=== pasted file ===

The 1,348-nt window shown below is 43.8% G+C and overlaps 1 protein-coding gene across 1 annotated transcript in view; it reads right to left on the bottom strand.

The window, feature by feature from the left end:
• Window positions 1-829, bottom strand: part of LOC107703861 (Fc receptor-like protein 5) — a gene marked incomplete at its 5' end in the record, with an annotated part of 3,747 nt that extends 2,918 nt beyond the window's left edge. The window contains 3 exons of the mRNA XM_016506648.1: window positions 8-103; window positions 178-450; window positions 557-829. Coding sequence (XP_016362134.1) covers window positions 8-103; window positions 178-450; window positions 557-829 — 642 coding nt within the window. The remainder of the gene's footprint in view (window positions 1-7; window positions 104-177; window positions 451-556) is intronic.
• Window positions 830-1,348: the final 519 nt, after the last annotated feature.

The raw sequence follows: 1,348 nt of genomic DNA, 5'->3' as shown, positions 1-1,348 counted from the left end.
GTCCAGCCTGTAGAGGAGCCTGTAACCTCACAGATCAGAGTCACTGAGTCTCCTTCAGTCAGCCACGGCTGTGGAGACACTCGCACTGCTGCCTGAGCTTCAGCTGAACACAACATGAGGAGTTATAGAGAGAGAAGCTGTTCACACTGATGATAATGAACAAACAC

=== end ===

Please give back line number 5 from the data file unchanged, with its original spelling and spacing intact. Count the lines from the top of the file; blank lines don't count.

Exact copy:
The raw sequence follows: 1,348 nt of genomic DNA, 5'->3' as shown, positions 1-1,348 counted from the left end.